Over the past couple of years, the government has made concerted efforts to attract foreign investments into India, especially in the infrastructure sectors. Investments have come through private equity (PE) funds, pension funds and sovereign wealth funds, strategic investors, infrastructure bonds, IDFs, etc. Greenfield and brownfield projects, operational assets, developer firms and supplier businesses have all attracted investor interest.
More recently, the government’s asset monetisation scheme and the infrastructure investment trust (InvIT) platform have attracted significant investments from across the globe. To name a few, Australia’s largest pension fund, AustralianSuper, Canadian pension funds Ontario Teachers’ Pension Plan and the Canada Pension Plan Investment Board (CPPIB) and Norway’s Government Pension Fund Global have a keen interest in India. The CPPIB plans to invest up to a third of its funds in emerging markets by 2025 and India has been recognised as an important destination.
Global PE firms and venture capitalists invested about $8 billion in India’s infrastructure sectors in 2019-20. The year 2020-21 also started on a positive note despite a slowdown due to the Covid-19 pandemic. It witnessed a spate of PE fundings in Jio Platforms and the NHAI’s third toll-operate-transfer (TOT) bundle, under which nine road assets were acquired by the Singapore-based Cube Highways Group. The road ahead for foreign investments in India looks promising with increased transparency and a streamlined procedure for global investors to enter the Indian market. The National Infrastructure Pipeline has opened up several investment avenues for foreign investors.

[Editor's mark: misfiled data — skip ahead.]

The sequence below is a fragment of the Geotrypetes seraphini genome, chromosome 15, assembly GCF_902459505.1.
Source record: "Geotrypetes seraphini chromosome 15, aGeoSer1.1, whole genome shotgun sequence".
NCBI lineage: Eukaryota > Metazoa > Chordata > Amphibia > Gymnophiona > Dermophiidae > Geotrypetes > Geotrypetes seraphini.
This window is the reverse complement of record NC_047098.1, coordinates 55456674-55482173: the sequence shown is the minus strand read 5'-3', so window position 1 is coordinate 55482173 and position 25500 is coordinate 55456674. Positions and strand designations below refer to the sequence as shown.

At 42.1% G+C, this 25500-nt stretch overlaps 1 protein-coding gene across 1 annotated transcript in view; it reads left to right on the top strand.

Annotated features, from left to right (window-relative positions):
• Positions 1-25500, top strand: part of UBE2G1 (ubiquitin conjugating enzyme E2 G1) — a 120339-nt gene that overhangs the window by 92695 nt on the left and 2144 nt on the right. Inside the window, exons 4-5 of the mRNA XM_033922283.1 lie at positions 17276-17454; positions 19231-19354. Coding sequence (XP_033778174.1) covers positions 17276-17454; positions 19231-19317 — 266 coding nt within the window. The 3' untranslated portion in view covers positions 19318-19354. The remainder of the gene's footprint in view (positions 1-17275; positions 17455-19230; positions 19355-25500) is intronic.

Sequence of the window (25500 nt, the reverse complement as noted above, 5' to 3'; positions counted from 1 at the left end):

At a recent conference on “Foreign Investments in Indian Infrastructure.” key global strategic investors discussed their experience so far, investment opportunities, risks and challenges, and the outlook for investment in India’s infrastructure sectors.
Roadblocks for foreign investments in India
The fundamental challenge facing the sector is the uncertainty in policies and regulations. The coordination of the central and state government policies with the country’s common vision is also very critical. Global investors need a stable policy environment, both in terms of taxation and other important aspects that impact the nature of the transactions.
In Gujarat, for example, the regulatory bodies advised the distribution companies to scrap the older bids and go for rebidding with revised ceiling tariffs after learning that the tariffs discovered were lower than the tariffs submitted by the distribution companies to the regulator for approval. However, it is impossible to retrospectively apply a lower tariff discovered at one point in time. Further, the government needs to target the bidding trajectory that is linked to the confirmed offtakers. The government must keep a check on the bidding trajectory as well as on the rate at which the capacity is being built as there is a huge gap between the awarded capacity and the commissioned capacity. So far, 18-20 GW of the awarded capacity has not entered the construction phase.